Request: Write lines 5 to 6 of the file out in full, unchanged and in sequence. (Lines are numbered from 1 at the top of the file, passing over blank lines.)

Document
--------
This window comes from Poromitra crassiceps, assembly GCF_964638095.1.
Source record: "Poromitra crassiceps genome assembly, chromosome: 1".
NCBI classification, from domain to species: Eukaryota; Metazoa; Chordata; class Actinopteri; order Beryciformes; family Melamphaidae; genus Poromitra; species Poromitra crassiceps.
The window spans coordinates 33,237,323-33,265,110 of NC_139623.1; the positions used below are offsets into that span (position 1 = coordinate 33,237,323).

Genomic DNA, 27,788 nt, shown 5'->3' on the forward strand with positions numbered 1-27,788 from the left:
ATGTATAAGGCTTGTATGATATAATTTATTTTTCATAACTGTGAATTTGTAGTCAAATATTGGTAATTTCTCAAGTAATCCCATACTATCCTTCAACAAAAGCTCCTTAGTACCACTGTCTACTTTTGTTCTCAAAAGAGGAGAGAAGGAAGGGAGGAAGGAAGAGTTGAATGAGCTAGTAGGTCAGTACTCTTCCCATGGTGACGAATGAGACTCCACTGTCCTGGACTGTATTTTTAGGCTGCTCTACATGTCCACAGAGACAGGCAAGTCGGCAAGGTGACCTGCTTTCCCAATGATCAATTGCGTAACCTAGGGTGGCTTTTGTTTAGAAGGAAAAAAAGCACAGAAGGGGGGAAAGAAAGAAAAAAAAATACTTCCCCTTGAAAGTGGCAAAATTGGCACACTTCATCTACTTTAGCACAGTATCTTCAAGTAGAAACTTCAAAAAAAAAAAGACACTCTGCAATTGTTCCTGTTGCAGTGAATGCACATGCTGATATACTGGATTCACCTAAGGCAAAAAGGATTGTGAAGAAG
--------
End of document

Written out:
Genomic DNA, 27,788 nt, shown 5'->3' on the forward strand with positions numbered 1-27,788 from the left:
ATGTATAAGGCTTGTATGATATAATTTATTTTTCATAACTGTGAATTTGTAGTCAAATATTGGTAATTTCTCAAGTAATCCCATACTATCCTTCAACAAAAGCTCCTTAGTACCACTGTCTACTTTTGTTCTCAAAAGAGGAGAGAAGGAAGGGAGGAAGGAAGAGTTGAATGAGCTAGTAGGTCAGTACTCTTCCCATGGTGACGAATGAGACTCCACTGTCCTGGACTGTATTTTTAGGCTGCTCTACATGTCCACAGAGACAGGCAAGTCGGCAAGGTGACCTGCTTTCCCAATGATCAATTGCGTAACCTAGGGTGGCTTTTGTTTAGAAGGAAAAAAAGCACAGAAGGGGGGAAAGAAAGAAAAAAAAATACTTCCCCTTGAAAGTGGCAAAATTGGCACACTTCATCTACTTTAGCACAGTATCTTCAAGTAGAAACTTCAAAAAAAAAAAGACACTCTGCAATTGTTCCTGTTGCAGTGAATGCACATGCTGATATACTGGATTCACCTAAGGCAAAAAGGATTGTGAAGAAG